MSA Stage 4 School of Architecture

Arin Beaver


My work focuses on healing and regenerating social wellbeing, and much of this year’s attention has been on creating fulfilling spaces for people to meet, talk, and support each other. This culminated in an Urban Building project that addresses the impact of alcohol on Glasgow and the people who live here.

My architectural practice is grounded in analogue methods of creation and ideas testing such as sketching and model making. Having practiced these methods of making for 5 years now, I find these techniques to be intuitive and great communicating vessels, both in the development of the project, as well as in the final presentation. I combine these practices with digital orthographics to undertake the puzzle of realising ideas within the measured reality.

Half Cut: A Centre for Making and Sharing

Half Cut: A Centre for Making and Sharing

Alcohol occupies a huge space in our lives, whether we drink it or not. Most of us have experienced or witnessed the joys, mishaps, and horrors of this strange nectar. Often, alcohol is the excuse for a meetup; an activity with little commitment that can lubricate relationships, break the ice, and inhibit the mind just enough to make room for carthartic ‘get it off your chest’ conversation. A pint can spark ideas, improve creativity, and has even been attributed to the succesful civilization of tribal primates such as ourselves. Problems with drink have existed since its creation, well documented in oddysseys and sonnets, and ever present in historical texts. However, in the past century, mass production, bountiful amounts of hard spirits available off the shelf, and an individualised culture has led to more and more people opting to take the pint home.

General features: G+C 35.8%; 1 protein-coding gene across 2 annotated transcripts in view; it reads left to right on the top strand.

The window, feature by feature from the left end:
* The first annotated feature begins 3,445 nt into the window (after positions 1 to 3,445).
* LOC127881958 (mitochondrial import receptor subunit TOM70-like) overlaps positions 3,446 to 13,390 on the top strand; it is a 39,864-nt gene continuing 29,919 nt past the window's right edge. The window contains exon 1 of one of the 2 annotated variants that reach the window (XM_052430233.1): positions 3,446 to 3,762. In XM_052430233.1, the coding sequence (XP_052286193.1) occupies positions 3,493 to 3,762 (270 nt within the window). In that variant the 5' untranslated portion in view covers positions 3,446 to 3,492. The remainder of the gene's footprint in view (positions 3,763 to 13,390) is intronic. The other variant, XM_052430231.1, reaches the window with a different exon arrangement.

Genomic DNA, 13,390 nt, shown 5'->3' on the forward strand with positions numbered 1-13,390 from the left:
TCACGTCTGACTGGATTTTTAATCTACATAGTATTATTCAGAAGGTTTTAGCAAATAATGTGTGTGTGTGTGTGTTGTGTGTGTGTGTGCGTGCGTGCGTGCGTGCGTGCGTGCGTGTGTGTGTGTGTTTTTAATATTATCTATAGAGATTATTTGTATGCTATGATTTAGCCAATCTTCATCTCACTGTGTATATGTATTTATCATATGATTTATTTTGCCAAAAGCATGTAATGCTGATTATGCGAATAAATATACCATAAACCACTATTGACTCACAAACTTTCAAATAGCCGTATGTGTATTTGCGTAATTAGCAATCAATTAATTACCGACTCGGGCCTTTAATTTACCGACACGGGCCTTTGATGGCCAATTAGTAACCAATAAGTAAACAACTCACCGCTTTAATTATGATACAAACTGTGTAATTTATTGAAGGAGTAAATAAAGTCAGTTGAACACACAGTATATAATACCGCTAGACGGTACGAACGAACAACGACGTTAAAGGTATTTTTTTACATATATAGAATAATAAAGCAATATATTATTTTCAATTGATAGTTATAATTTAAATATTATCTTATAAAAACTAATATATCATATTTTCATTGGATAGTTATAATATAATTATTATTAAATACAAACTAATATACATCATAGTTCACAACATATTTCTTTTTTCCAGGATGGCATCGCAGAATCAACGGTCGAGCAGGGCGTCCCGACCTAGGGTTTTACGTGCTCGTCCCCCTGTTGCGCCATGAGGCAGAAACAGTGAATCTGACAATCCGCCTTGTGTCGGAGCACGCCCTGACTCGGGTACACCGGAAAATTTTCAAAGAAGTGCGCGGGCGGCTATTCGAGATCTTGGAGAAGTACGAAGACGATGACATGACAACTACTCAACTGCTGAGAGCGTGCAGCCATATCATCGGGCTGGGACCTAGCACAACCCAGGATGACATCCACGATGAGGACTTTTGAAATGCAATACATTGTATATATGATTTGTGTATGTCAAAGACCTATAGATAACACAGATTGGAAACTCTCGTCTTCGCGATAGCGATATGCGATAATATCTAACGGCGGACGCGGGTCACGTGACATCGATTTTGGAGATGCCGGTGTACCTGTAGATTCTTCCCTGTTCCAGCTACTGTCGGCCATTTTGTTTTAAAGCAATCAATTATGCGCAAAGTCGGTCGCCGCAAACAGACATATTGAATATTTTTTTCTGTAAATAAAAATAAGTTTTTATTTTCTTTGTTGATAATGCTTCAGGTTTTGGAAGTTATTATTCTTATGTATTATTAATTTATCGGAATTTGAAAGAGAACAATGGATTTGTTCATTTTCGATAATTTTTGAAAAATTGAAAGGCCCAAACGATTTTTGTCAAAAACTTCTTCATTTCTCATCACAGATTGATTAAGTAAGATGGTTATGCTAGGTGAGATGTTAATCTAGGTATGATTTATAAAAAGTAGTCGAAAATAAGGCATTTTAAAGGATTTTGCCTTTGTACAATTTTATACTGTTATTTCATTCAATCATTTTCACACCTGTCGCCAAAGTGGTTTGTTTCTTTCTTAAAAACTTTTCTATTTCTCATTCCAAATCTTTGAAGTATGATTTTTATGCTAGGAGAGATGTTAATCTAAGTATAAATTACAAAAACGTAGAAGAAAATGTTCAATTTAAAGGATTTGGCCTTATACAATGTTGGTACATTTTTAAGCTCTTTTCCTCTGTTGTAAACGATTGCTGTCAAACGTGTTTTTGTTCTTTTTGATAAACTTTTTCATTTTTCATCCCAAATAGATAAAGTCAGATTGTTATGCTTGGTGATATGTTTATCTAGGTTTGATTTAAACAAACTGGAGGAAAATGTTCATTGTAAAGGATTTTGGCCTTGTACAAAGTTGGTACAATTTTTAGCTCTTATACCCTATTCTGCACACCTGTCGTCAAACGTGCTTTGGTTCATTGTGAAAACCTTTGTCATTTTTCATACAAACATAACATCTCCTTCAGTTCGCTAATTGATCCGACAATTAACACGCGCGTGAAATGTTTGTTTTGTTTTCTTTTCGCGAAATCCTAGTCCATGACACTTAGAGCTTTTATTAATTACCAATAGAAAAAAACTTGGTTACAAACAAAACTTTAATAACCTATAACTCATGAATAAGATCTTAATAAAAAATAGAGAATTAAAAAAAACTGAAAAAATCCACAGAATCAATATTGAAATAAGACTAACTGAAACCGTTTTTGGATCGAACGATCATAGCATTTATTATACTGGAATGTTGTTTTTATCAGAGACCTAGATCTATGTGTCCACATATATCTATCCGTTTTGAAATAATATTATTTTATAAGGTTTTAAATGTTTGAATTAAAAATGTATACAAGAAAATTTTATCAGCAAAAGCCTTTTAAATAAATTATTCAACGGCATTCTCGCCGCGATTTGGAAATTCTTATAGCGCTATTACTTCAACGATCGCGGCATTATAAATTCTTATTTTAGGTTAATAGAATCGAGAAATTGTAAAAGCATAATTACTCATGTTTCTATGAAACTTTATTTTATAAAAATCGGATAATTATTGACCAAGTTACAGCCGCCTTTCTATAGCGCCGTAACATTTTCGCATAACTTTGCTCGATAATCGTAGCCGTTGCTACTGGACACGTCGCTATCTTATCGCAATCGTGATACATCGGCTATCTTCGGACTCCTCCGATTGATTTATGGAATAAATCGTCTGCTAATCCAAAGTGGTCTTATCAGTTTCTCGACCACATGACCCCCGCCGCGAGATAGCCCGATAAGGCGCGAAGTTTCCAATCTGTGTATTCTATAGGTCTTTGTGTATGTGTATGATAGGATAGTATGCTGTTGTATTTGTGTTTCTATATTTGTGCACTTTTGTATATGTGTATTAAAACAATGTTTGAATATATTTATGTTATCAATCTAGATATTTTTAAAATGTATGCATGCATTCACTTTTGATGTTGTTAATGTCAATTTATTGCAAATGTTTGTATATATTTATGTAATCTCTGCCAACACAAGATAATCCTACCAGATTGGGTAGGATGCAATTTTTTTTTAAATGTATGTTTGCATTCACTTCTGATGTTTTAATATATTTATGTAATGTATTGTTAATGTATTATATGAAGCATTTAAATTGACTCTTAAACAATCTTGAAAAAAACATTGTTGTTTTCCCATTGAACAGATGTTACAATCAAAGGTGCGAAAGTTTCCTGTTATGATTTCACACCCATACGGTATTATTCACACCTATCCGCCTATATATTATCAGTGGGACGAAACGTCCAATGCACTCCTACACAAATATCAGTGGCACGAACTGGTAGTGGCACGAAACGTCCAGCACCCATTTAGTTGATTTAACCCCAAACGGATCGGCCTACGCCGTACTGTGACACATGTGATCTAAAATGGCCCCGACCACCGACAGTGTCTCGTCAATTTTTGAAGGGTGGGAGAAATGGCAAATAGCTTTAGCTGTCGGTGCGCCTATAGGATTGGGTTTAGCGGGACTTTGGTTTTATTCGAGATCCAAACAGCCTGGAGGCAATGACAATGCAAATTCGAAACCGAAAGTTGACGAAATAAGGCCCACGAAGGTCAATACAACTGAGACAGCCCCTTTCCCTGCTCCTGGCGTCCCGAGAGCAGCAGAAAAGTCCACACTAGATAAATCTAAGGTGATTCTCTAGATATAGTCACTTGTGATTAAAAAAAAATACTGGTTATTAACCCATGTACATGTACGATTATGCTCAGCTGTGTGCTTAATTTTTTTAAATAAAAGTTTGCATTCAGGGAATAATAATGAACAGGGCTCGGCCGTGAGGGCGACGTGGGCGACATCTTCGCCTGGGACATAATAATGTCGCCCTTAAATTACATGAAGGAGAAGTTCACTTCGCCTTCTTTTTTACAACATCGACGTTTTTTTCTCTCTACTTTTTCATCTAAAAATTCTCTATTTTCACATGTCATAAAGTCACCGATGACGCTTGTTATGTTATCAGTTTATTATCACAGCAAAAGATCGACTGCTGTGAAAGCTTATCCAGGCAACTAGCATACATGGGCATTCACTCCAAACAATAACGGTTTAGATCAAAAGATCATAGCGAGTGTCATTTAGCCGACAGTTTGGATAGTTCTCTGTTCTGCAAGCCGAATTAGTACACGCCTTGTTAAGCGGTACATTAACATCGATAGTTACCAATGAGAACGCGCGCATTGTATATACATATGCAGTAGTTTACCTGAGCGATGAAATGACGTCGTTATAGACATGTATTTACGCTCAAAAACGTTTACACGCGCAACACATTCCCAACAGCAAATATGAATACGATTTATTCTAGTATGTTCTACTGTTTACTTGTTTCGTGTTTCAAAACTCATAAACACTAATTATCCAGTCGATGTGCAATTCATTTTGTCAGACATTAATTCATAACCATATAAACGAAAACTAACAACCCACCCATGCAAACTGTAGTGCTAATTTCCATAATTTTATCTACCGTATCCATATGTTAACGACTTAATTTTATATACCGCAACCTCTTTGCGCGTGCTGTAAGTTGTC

By placing this new centre for making and sharing opposite one of Glasgow’s most treasured institutions, Tennant’s Brewery, this project aims to target these issues at the source. This new space for conversation and creativity seeks to provide an opportunity for Glaswegians to meet, make, and mingle without the need for alcohol. Woodworking, printmaking, and claymaking spaces are offered as an alternative context for socialising and making, and an auditorium, gallery, and basement gig venue allow for the sharing of ideas and artistic creations. With creativity and ease of conversation at the heart of why we choose to drink socially, and building off of concepts like australian ‘men’s sheds,’ this proposal offers a space for building strong relationships, deeper conversation, and a less alcohol-oriented culture, in the hope of healing and preventing deeper wounds inflicted by alcohol.

Design for disassemby underscores this project’s approach to sustainable design. This project treats the resultant building as if it were a material bank itself. Carbon intensive materials such as steel are used for their efficiency and desiged to be bolted together for ease of reuse. Timber joists, battens, and floorboards comprise most of the secondary and tertiary internal elements and the entire structure is exposed internally  and externally, allowing the viewer to mentally dissasemble the building and thus giving more value to each component. Three stone service and circulation volumes compositionally frame the extension and provide lateral bracing for the suspended wings of the building. These stone volumes comprise an inner leaf of structural mass stone masonry, sheathed in hemp insulation and faced in stone ‘polycor’ bricks. Although culminating in an 800mm thick wall build up, mass stone saves in carbon far more than it costs in floor space. The same stone used to create concrete can instead skip the many carbon intensive steps of crushing, heating, and bonding, and be taken straight out of the ground and used just as it used to be used.